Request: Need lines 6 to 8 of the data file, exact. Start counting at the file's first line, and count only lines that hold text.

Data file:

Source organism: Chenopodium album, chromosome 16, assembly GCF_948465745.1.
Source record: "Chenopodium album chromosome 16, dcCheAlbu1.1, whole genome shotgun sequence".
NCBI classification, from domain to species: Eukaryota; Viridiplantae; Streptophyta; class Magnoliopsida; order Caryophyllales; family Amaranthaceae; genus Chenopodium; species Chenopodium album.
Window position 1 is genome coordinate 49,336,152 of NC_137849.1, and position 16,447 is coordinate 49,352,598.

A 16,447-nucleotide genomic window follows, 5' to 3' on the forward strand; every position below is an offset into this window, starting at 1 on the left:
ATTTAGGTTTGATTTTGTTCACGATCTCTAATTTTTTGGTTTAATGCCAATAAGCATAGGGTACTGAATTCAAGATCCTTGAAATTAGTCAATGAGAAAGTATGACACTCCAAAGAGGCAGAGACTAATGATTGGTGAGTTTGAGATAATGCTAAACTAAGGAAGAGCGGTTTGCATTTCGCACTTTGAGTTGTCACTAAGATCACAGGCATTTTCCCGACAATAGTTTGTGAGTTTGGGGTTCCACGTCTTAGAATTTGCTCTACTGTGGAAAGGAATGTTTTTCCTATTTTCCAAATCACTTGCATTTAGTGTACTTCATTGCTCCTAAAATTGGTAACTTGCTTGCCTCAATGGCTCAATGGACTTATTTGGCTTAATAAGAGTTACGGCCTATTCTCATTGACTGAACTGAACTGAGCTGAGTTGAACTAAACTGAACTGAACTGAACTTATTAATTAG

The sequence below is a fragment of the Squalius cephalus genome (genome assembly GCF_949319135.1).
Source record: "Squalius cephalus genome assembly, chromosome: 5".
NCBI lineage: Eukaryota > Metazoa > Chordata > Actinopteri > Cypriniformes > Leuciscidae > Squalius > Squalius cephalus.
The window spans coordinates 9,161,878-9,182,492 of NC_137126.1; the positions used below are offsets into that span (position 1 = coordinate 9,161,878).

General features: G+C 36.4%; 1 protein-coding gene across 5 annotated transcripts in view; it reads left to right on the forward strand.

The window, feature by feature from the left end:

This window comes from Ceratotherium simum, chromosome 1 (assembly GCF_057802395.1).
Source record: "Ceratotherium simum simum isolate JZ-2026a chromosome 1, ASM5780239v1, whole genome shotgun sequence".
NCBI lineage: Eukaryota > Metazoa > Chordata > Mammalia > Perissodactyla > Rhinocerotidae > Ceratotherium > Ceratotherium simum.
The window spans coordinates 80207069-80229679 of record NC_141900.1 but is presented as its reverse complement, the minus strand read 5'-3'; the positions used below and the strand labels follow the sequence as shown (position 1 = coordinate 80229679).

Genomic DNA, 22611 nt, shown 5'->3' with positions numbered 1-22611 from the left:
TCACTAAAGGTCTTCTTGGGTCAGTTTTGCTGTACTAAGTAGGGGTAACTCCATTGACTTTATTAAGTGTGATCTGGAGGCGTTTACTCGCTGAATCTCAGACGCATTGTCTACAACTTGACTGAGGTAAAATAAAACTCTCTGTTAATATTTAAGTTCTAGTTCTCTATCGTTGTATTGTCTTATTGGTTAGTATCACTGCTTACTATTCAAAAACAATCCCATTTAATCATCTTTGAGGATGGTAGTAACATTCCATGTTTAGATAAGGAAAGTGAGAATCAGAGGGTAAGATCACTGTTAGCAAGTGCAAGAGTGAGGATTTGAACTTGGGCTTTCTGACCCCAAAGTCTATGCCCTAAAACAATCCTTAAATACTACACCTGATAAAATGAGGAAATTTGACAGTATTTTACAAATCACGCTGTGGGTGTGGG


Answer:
ATTTAGGTTTGATTTTGTTCACGATCTCTAATTTTTTGGTTTAATGCCAATAAGCATAGGGTACTGAATTCAAGATCCTTGAAATTAGTCAATGAGAAAGTATGACACTCCAAAGAGGCAGAGACTAATGATTGGTGAGTTTGAGATAATGCTAAACTAAGGAAGAGCGGTTTGCATTTCGCACTTTGAGTTGTCACTAAGATCACAGGCATTTTCCCGACAATAGTTTGTGAGTTTGGGGTTCCACGTCTTAGAATTTGCTCTACTGTGGAAAGGAATGTTTTTCCTATTTTCCAAATCACTTGCATTTAGTGTACTTCATTGCTCCTAAAATTGGTAACTTGCTTGCCTCAATGGCTCAATGGACTTATTTGGCTTAATAAGAGTTACGGCCTATTCTCATTGACTGAACTGAACTGAGCTGAGTTGAACTAAACTGAACTGAACTGAACTTATTAATTAG

The sequence below is a fragment of the Squalius cephalus genome (genome assembly GCF_949319135.1).
Source record: "Squalius cephalus genome assembly, chromosome: 5".